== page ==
Wheelock asserts that our study supports observations that different physical characteristics of shock waves may produce significant different effects in human tissues. We wish to point out that our trial provides no comparative information whatsoever concerning the efficacy of one type of shock wave generation over another (active) type. As Ogden et al have recently noted, there are no published comparative data for musculoskeletal applications of shock wave therapy.3 Any theoretical differences are therefore speculative at present and need to be confirmed (or refuted) in head-to-head clinical trials.
 
Rachelle Buchbinder, MBBS, FRACP, MSc
Department of Clinical Epidemiology at Cabrini Hospital and Department of Epidemiology and Preventive Medicine
Andrew Forbes, PhD
Department of Epidemiology and Preventive Medicine
Monash University
Melbourne, Australia
Ronnie Ptasznik, MBBS, FRANZCR
Radiology Department
Latrobe University Medical Centre
Melbourne
 
 
1. Ogden JA, Alvarez R, Levitt R, Cross GL, Marlow M. Shock wave therapy for chronic proximal plantar fasciitis. Clin Orthop. 2001;387:47-59. MEDLINE
2. Dornier MedTech Inc. Dornier EposTM Ultra: Summary of Safety and Effectiveness Data. Kennesaw, Ga: Dornier MedTech Inc; 2002.
3. Ogden J, Alvarez R, Marlow M. Shockwave therapy for chronic proximal plantar fasciitis: a meta-analysis. Foot Ankle Int. 2002;23:301-308. MEDLINE
 
 
Letters Information  
 
Guidelines for Letters
 
 
Letters Section Editor: Stephen J. Lurie, MD, PhD, Senior Editor

Re: tsk, tsk -- can't we just stick to the facts

Carole C in NOLA on 1/11/03 at 08:18 (105245)

What I really hate are the articles in medical journals (even ones with good reputations) concerning multiple sclerosis. By its nature, MS is a condition that involves numerous remissions for no apparent reason at all, that often last from months to years. Thus if a treatment seems to work, it's not always clear if the improvement was due to the treatment or would have happened in any case. It seems only logical that because of this, a LOT of patients should be involved in any trial or study of a new treatment for MS.

And yet, most/many such studies involve not 1000 or 2000 patients, but fewer than 500 patients, and often fewer than 100 patients. My daughter used more bean sprouts than that in her fourth grade science fair project (and didn't win).

MS patients are NOT that hard to find. Anybody who says so is full of baloney. Nobody seems to attempt to contact MS patients either directly or indirectly for studies; the patients have to search them out. MS is no longer as rare a disease as in the past; everybody and his brother is getting diagnosed with MS now that MRI's are easily available. I think the continued publication of studies using (for example) 30-40 patients and trying to justify that practice statistically, is unconscionable.

Obviously I'm the only person on the face of the earth that thinks this, but I do.

Carole C

Re: more on the same pet peeve

Carole C in NOLA on 1/11/03 at 08:30 (105246)

Because of these poorly conceived studies, MS patients are treated to headlines about once a year, 'New Treatment Holds Promise for MS Patients'. After getting one's hopes up a dozen times or so, the tendency is to ignore such news releases.

This is the real tragedy... if a treatment is found that actually DOES work well and consistently, a lot of MS patients will not seek it out because they've seen it all before, again and again.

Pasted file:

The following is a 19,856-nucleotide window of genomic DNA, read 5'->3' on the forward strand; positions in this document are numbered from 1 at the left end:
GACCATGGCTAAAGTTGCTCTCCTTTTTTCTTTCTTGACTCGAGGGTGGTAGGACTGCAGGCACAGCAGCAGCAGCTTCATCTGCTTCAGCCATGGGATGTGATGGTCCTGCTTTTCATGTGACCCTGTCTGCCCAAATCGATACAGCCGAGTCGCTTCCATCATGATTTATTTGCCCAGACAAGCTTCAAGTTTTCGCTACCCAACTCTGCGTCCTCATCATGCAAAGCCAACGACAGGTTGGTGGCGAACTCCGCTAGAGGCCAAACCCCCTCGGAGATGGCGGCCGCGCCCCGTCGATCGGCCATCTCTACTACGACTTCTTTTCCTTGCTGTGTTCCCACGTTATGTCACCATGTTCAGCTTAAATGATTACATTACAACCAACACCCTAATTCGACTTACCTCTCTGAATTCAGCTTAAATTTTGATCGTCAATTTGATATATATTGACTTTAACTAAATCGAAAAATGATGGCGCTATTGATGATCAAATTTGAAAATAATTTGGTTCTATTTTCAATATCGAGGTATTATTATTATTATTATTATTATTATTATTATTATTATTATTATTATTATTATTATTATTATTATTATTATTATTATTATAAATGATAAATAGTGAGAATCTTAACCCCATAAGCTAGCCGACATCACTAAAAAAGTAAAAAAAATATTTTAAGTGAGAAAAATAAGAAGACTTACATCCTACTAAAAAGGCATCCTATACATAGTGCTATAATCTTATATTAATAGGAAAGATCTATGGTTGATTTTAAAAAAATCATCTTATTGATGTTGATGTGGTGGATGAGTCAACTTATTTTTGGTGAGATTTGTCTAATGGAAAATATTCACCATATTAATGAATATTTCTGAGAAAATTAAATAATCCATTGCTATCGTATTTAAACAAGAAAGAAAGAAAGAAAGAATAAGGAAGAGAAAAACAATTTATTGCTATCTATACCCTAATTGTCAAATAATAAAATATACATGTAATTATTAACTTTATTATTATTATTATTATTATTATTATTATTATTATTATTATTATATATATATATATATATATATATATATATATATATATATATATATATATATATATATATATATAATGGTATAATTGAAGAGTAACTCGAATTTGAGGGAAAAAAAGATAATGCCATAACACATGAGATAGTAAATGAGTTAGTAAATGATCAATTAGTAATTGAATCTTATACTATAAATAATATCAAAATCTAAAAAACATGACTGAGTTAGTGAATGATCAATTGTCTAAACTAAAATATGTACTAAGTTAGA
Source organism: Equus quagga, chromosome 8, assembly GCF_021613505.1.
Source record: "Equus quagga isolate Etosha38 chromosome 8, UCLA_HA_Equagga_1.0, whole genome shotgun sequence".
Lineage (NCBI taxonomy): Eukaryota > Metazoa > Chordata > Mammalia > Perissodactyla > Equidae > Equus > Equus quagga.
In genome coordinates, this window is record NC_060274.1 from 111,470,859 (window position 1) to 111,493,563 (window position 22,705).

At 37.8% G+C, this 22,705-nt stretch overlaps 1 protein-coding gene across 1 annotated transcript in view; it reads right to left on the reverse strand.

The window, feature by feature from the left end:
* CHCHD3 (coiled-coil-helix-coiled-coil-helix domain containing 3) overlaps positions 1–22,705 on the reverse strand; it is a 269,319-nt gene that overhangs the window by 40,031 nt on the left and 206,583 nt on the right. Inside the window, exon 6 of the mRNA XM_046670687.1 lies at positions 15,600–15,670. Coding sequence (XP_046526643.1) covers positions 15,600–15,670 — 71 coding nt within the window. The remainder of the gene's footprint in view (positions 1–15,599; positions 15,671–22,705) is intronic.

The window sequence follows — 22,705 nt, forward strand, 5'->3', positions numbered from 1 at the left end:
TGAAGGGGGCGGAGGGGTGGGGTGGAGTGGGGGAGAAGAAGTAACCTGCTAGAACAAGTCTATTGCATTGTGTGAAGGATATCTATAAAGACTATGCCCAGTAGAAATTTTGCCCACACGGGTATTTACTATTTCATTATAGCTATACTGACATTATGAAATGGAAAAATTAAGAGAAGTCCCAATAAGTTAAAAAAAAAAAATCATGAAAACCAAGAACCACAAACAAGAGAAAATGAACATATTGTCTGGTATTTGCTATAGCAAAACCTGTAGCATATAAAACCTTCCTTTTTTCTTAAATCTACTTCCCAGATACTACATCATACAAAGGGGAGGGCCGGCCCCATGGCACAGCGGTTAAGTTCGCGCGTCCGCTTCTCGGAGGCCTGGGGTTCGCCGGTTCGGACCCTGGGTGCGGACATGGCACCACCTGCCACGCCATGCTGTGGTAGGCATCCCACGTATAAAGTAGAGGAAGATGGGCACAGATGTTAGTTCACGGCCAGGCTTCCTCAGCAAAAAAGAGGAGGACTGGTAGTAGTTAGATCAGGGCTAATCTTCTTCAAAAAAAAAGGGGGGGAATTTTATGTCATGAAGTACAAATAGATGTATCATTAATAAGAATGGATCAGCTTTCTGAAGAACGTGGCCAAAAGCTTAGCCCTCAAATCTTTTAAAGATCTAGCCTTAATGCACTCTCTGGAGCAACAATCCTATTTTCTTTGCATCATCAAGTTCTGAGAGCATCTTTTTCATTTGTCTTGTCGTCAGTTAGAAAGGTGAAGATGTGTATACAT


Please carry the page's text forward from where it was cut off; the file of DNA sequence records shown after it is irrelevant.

A lot of these studies seem to be motivated by greed, rather than by humanitarian considerations.

Carole C

Re: Buchbinder's reply

Bill on 1/11/03 at 09:00 (105249)

I don't understand is how they gave an average of 1401.7 mJ/mm2 to the treated patients without the treated patients feeling pain.

Looking at the numbers, they performed a total of 6000 shocks over three treatments. The average energy per shock was .23 mJ/mm2. This corresponds to a setting that is greater than level 5. In order to reach 1401 mJ/mm2 the treatments must have been on level 5 or 6 for most of the shocks.

Both of those levels are very painful. They need to explain how patients tolerated high energy without pain! They need to explain why the treated patients did not guess that they were receiving a treatment.

Dr Z. Based on your experience, would your patients feel pain if you
gave 6000 shocks at level 5 & 6 without a local?

Th Buchbinder results just don't make sense. 6000 shocks on level 5 & 6,
no pain, complete blinding. It just doesn't work.

Re: Buchbinder's reply

Dr. Z on 1/12/03 at 20:36 (105326)

Very good point.. There is no way that someone could take level 5-6 on the dornier with that amount of pulses. I agree that they don't make sense
I am going to read the original

Re: Buchbinder's reply

Don Scott on 1/13/03 at 03:00 (105334)

To All,
It will be interesting to see what result she puts forward with her trial on lateral elbow ESWT.

Don Scott
Australia

P.S. If any of the Podiatrist out there want to get together and pool their ideas on a protocol for treatment form my e-mail is (email removed)

Re: Buchbinder's reply

john h on 1/13/03 at 11:29 (105355)

Based on my personal exprience with the Orby which is a relative or mid range energy machine I had little to no pain after the first three shocks at a setting between 16-18. I either had 1500 or 3000 per foot. Dr. Z will remember that No shots.

Question: Did Healthtronics sort of create their own high cost problem by bringing their machine to the FDA with a hospital protocol? Does the manufacturer have a choice on what the protocol will be for what ever equipment they bring to FDA? Could they not go back to FDA and have testing done with the Ossatron performed in office?

Re: tsk, tsk -- can't we just stick to the facts

john h on 1/13/03 at 17:23 (105399)

Scott: Medicine is an art. Engineering/Math are not nearly so theoratical except when we get into some theoratical time space physics. I am sort of preaching to the choir here am I not. Those docs have got to publish or perish just like everyone in academia.